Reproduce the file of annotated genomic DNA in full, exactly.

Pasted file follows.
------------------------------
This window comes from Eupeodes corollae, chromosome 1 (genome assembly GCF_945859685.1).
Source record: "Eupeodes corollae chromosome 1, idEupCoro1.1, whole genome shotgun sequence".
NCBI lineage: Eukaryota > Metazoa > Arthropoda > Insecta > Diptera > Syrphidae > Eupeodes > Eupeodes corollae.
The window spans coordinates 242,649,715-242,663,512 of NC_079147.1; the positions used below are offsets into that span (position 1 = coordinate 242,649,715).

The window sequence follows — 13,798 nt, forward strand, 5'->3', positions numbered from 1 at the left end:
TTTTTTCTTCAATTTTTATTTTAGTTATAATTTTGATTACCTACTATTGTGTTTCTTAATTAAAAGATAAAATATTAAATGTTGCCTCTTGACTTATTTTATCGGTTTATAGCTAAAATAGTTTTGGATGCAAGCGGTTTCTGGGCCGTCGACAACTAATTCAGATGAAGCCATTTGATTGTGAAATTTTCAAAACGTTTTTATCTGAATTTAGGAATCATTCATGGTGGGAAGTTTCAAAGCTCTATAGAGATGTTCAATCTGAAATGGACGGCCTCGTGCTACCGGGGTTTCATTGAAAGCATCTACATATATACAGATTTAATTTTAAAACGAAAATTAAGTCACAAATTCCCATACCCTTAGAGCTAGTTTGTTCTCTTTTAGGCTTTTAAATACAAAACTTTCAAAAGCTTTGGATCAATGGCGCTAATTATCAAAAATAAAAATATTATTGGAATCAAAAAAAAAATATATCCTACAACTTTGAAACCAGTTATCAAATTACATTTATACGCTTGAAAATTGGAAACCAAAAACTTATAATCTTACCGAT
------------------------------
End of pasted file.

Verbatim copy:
This window comes from Eupeodes corollae, chromosome 1 (genome assembly GCF_945859685.1).
Source record: "Eupeodes corollae chromosome 1, idEupCoro1.1, whole genome shotgun sequence".
NCBI lineage: Eukaryota > Metazoa > Arthropoda > Insecta > Diptera > Syrphidae > Eupeodes > Eupeodes corollae.
The window spans coordinates 242,649,715-242,663,512 of NC_079147.1; the positions used below are offsets into that span (position 1 = coordinate 242,649,715).

The window sequence follows — 13,798 nt, forward strand, 5'->3', positions numbered from 1 at the left end:
TTTTTTCTTCAATTTTTATTTTAGTTATAATTTTGATTACCTACTATTGTGTTTCTTAATTAAAAGATAAAATATTAAATGTTGCCTCTTGACTTATTTTATCGGTTTATAGCTAAAATAGTTTTGGATGCAAGCGGTTTCTGGGCCGTCGACAACTAATTCAGATGAAGCCATTTGATTGTGAAATTTTCAAAACGTTTTTATCTGAATTTAGGAATCATTCATGGTGGGAAGTTTCAAAGCTCTATAGAGATGTTCAATCTGAAATGGACGGCCTCGTGCTACCGGGGTTTCATTGAAAGCATCTACATATATACAGATTTAATTTTAAAACGAAAATTAAGTCACAAATTCCCATACCCTTAGAGCTAGTTTGTTCTCTTTTAGGCTTTTAAATACAAAACTTTCAAAAGCTTTGGATCAATGGCGCTAATTATCAAAAATAAAAATATTATTGGAATCAAAAAAAAAATATATCCTACAACTTTGAAACCAGTTATCAAATTACATTTATACGCTTGAAAATTGGAAACCAAAAACTTATAATCTTACCGAT